Recycling in Juneau is expanding. It has graduated from a glass crusher operating in a state parking lot one morning a week to a city-funded center that accepts a wider variety of recyclables and is open two full days.

Census data for redistricting on the way
The U.S. Census Bureau tentatively is scheduled to release complete Alaska data next week, beginning the process of redrawing legislative boundaries to reflect shifts in population between 1990 and 2000.

Ex-legislator Hugh Malone dies in Italy
Douglas resident Hugh Malone, a former speaker of the Alaska House of Representatives, has been killed in a boating accident in Italy, according to Attorney General Bruce Botelho.

Special Olympics skater to race at nationals
ANCHORAGE - Tray Greene hurtles around a speed skating oval like a pebble whirled in a sling.

Legislature 2001: Bill alters exit exam
A Republican lawmaker threw a safety net Wednesday to high school juniors expected to fail a mandatory competency test next year.

Police and Fire
Juneau police, fire officials and state troopers reported...

Governor requests cost of his eviction
The Knowles administration has asked for an architectural analysis of what it would cost to move the governor's and lieutenant governor's offices out of the Capitol.

School board names Morse JDHS principal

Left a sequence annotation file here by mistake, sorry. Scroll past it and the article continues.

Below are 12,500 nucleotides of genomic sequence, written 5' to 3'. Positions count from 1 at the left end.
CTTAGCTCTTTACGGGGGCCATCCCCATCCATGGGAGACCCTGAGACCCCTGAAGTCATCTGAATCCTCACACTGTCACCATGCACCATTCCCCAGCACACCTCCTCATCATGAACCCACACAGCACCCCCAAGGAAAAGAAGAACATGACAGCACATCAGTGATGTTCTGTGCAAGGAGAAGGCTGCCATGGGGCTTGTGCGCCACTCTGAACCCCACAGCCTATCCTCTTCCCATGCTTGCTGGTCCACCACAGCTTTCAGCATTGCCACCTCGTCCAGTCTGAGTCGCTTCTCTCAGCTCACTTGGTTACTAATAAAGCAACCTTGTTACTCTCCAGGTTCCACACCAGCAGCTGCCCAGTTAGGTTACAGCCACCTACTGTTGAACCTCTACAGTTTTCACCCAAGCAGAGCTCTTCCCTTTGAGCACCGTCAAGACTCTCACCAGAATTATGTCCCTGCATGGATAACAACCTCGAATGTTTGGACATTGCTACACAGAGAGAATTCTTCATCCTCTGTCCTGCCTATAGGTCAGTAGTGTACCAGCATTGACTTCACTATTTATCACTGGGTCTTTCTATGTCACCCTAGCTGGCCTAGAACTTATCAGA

Deb Morse, confirmed by the Juneau School Board on Tuesday as Juneau-Douglas High School's principal, says she likes challenges. That's just as well, because she's been working 12-hour days as the school's interim principal this year.

School board names Morse JDHS principal
Deb Morse, confirmed by the Juneau School Board on Tuesday as Juneau-Douglas High School's principal, says she likes challenges. That's just as well, because she's been working 12-hour days as the school's interim principal this year.

Halibut farms seek foothold
Halibut farms haven't grown as quickly as predicted, but they are gaining ground and could eventually do to longliners what salmon farms have done to trollers and other gear groups, according to an expert in the field.

Halibut farms seek foothold
Halibut farms haven't grown as quickly as predicted, but they are gaining ground and could eventually do to longliners what salmon farms have done to trollers and other gear groups, according to an expert in the field.

Burmeister chases Iditarod dream
RAINY PASS - One of Aaron Burmeister's earliest memories is being picked up and placed on his father's sled for the ride across the finish line of the Iditarod Trail Sled Dog Race.

Burmeister chases Iditarod dream